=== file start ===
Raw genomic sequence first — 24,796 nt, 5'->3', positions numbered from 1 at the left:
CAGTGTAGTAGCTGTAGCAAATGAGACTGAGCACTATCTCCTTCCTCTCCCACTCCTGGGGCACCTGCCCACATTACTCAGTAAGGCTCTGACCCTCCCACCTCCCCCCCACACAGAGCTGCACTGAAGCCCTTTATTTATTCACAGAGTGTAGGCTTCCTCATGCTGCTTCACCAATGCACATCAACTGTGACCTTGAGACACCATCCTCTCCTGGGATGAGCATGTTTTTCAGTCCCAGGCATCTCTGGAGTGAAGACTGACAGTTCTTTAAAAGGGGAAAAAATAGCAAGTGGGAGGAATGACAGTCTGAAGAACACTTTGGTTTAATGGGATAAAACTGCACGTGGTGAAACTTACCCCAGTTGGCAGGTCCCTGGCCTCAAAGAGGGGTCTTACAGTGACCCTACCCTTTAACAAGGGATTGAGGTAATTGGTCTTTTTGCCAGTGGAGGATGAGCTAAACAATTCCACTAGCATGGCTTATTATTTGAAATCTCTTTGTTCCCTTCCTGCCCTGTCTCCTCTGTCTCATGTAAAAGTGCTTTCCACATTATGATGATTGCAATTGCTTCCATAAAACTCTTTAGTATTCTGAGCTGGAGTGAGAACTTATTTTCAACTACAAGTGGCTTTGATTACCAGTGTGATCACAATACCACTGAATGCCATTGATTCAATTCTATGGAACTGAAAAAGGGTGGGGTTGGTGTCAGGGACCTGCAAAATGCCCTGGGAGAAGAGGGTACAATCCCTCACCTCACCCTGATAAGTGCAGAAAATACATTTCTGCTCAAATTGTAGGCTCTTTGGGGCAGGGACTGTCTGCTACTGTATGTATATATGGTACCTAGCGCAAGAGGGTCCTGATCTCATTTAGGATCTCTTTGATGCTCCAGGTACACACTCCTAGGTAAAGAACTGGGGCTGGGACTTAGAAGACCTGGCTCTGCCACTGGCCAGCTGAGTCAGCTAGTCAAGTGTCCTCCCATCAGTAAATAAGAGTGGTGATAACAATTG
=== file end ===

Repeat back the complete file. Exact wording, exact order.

Raw genomic sequence first — 24,796 nt, 5'->3', positions numbered from 1 at the left:
CAGTGTAGTAGCTGTAGCAAATGAGACTGAGCACTATCTCCTTCCTCTCCCACTCCTGGGGCACCTGCCCACATTACTCAGTAAGGCTCTGACCCTCCCACCTCCCCCCCACACAGAGCTGCACTGAAGCCCTTTATTTATTCACAGAGTGTAGGCTTCCTCATGCTGCTTCACCAATGCACATCAACTGTGACCTTGAGACACCATCCTCTCCTGGGATGAGCATGTTTTTCAGTCCCAGGCATCTCTGGAGTGAAGACTGACAGTTCTTTAAAAGGGGAAAAAATAGCAAGTGGGAGGAATGACAGTCTGAAGAACACTTTGGTTTAATGGGATAAAACTGCACGTGGTGAAACTTACCCCAGTTGGCAGGTCCCTGGCCTCAAAGAGGGGTCTTACAGTGACCCTACCCTTTAACAAGGGATTGAGGTAATTGGTCTTTTTGCCAGTGGAGGATGAGCTAAACAATTCCACTAGCATGGCTTATTATTTGAAATCTCTTTGTTCCCTTCCTGCCCTGTCTCCTCTGTCTCATGTAAAAGTGCTTTCCACATTATGATGATTGCAATTGCTTCCATAAAACTCTTTAGTATTCTGAGCTGGAGTGAGAACTTATTTTCAACTACAAGTGGCTTTGATTACCAGTGTGATCACAATACCACTGAATGCCATTGATTCAATTCTATGGAACTGAAAAAGGGTGGGGTTGGTGTCAGGGACCTGCAAAATGCCCTGGGAGAAGAGGGTACAATCCCTCACCTCACCCTGATAAGTGCAGAAAATACATTTCTGCTCAAATTGTAGGCTCTTTGGGGCAGGGACTGTCTGCTACTGTATGTATATATGGTACCTAGCGCAAGAGGGTCCTGATCTCATTTAGGATCTCTTTGATGCTCCAGGTACACACTCCTAGGTAAAGAACTGGGGCTGGGACTTAGAAGACCTGGCTCTGCCACTGGCCAGCTGAGTCAGCTAGTCAAGTGTCCTCCCATCAGTAAATAAGAGTGGTGATAACAATTG